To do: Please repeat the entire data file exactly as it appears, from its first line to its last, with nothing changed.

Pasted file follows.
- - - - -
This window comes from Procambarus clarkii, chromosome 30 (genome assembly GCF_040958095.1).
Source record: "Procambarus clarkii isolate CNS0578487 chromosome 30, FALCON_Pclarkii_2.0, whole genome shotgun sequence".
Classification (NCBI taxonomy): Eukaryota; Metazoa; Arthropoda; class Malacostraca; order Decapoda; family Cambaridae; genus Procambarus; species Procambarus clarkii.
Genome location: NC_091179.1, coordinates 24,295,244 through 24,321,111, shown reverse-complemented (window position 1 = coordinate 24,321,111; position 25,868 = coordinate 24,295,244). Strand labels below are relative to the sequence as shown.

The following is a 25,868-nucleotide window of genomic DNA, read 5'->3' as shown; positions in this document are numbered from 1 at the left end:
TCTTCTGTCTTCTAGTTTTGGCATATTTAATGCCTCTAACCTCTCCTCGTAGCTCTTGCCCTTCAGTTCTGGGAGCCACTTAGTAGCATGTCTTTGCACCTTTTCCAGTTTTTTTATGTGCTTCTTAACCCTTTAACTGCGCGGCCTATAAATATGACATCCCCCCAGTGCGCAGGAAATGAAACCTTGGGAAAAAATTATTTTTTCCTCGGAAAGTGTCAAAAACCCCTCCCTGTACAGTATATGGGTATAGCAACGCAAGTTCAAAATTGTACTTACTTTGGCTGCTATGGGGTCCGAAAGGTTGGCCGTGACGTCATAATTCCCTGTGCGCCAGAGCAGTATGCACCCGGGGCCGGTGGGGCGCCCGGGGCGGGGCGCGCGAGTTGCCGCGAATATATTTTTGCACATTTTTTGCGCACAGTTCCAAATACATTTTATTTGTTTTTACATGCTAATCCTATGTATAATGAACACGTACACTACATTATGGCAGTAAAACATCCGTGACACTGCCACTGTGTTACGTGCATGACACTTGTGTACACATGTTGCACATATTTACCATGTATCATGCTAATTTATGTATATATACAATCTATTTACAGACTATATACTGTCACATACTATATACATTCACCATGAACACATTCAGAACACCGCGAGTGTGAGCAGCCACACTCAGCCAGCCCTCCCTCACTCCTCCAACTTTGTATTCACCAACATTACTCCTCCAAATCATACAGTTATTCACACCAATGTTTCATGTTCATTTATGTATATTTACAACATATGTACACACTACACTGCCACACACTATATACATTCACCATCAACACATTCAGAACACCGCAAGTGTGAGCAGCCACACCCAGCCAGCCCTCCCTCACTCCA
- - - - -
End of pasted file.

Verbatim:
This window comes from Procambarus clarkii, chromosome 30 (genome assembly GCF_040958095.1).
Source record: "Procambarus clarkii isolate CNS0578487 chromosome 30, FALCON_Pclarkii_2.0, whole genome shotgun sequence".
Classification (NCBI taxonomy): Eukaryota; Metazoa; Arthropoda; class Malacostraca; order Decapoda; family Cambaridae; genus Procambarus; species Procambarus clarkii.
Genome location: NC_091179.1, coordinates 24,295,244 through 24,321,111, shown reverse-complemented (window position 1 = coordinate 24,321,111; position 25,868 = coordinate 24,295,244). Strand labels below are relative to the sequence as shown.

The following is a 25,868-nucleotide window of genomic DNA, read 5'->3' as shown; positions in this document are numbered from 1 at the left end:
TCTTCTGTCTTCTAGTTTTGGCATATTTAATGCCTCTAACCTCTCCTCGTAGCTCTTGCCCTTCAGTTCTGGGAGCCACTTAGTAGCATGTCTTTGCACCTTTTCCAGTTTTTTTATGTGCTTCTTAACCCTTTAACTGCGCGGCCTATAAATATGACATCCCCCCAGTGCGCAGGAAATGAAACCTTGGGAAAAAATTATTTTTTCCTCGGAAAGTGTCAAAAACCCCTCCCTGTACAGTATATGGGTATAGCAACGCAAGTTCAAAATTGTACTTACTTTGGCTGCTATGGGGTCCGAAAGGTTGGCCGTGACGTCATAATTCCCTGTGCGCCAGAGCAGTATGCACCCGGGGCCGGTGGGGCGCCCGGGGCGGGGCGCGCGAGTTGCCGCGAATATATTTTTGCACATTTTTTGCGCACAGTTCCAAATACATTTTATTTGTTTTTACATGCTAATCCTATGTATAATGAACACGTACACTACATTATGGCAGTAAAACATCCGTGACACTGCCACTGTGTTACGTGCATGACACTTGTGTACACATGTTGCACATATTTACCATGTATCATGCTAATTTATGTATATATACAATCTATTTACAGACTATATACTGTCACATACTATATACATTCACCATGAACACATTCAGAACACCGCGAGTGTGAGCAGCCACACTCAGCCAGCCCTCCCTCACTCCTCCAACTTTGTATTCACCAACATTACTCCTCCAAATCATACAGTTATTCACACCAATGTTTCATGTTCATTTATGTATATTTACAACATATGTACACACTACACTGCCACACACTATATACATTCACCATCAACACATTCAGAACACCGCAAGTGTGAGCAGCCACACCCAGCCAGCCCTCCCTCACTCCA